Recipe for success

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Do you give parties for staff? Or do you host client open houses? Do you do some of the cooking?

If so, consider this my contribution to planning for a late-holiday event or for any time of the year.

It is a recipe that I have used during the last decade and adapted as I needed. My "review" below, with rants and raves, apes the style of staff on-site hotel reviews.

Marinated Chicken (serving eight)

Salt and pepper
8 large chicken breasts, boned and skinned
2 cups chicken bouillon
3/4 cup balsamic vinegar
5 cloves garlic, 4 cut in half
3 bay leaves
4 branches rosemary
5 branches sage
1 ounce pine nuts
1 cup extra virgin olive oil
White pepper
8 sprigs parsley

Salt and pepper chicken breasts. Put bouillon, 1/2 cup balsamic vinegar, halved garlic cloves, bay leaves and three branches each rosemary and sage in a large saucepan and boil for five minutes to allow vinegar to absorb perfumes of herbs.

Reduce heat, add chicken and cook until just tender, about five minutes (do not overcook or chicken will become dry and stringy); remove chicken from broth.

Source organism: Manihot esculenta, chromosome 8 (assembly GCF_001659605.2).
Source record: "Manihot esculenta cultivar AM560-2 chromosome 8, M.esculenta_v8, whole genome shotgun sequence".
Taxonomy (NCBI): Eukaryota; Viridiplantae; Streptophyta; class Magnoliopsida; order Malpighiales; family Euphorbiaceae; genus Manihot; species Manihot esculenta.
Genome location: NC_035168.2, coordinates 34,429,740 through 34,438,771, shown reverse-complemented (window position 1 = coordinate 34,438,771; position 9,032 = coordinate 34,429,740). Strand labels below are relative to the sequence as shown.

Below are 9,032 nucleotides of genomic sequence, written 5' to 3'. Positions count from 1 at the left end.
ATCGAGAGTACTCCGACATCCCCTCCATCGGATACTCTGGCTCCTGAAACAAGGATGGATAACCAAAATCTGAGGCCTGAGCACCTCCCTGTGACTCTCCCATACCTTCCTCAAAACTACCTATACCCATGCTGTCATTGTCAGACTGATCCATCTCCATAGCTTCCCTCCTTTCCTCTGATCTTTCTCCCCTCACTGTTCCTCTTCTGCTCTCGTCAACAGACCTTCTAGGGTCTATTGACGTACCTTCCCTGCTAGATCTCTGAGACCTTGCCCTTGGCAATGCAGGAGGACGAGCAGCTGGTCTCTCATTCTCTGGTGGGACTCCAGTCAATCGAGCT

Make dressing: Toast pine nuts in 300-degree oven until golden, seven to eight minutes. In a blender, mix remaining balsamic vinegar, the olive oil and half the warm pine nuts. Add salt and white pepper to taste.

Thinly slice chicken breasts on the bias. Finely chop remaining rosemary, sage, garlic clove and the parsley. Sprinkle chicken with chopped herbs and marinate in half the dressing for at least two hours or overnight in refrigerator.

Sprinkle with remaining dressing and pine nuts. This can be served atop lettuce.

Rants: Unless you have some very skinny chickens, the cooking does not happen in five minutes.

For my rather chubby chickens, I cooked about 10 minutes, with the lid on, and then did test cuts on every one before setting aside for slicing. They were tender.

Raves: This is an incredibly easy way to prepare a delicious cold chicken dish in advance (say, the night before) and to ensure compliments from guests about what a fine gourmet cook you are.

When the brew of herbs is bubbling, it is like perfume for the kitchen. It is not bad for the appetite either. I eat every odd-shaped piece of chicken that falls to the side during slicing. I couldn't serve any but perfect pieces, could I?

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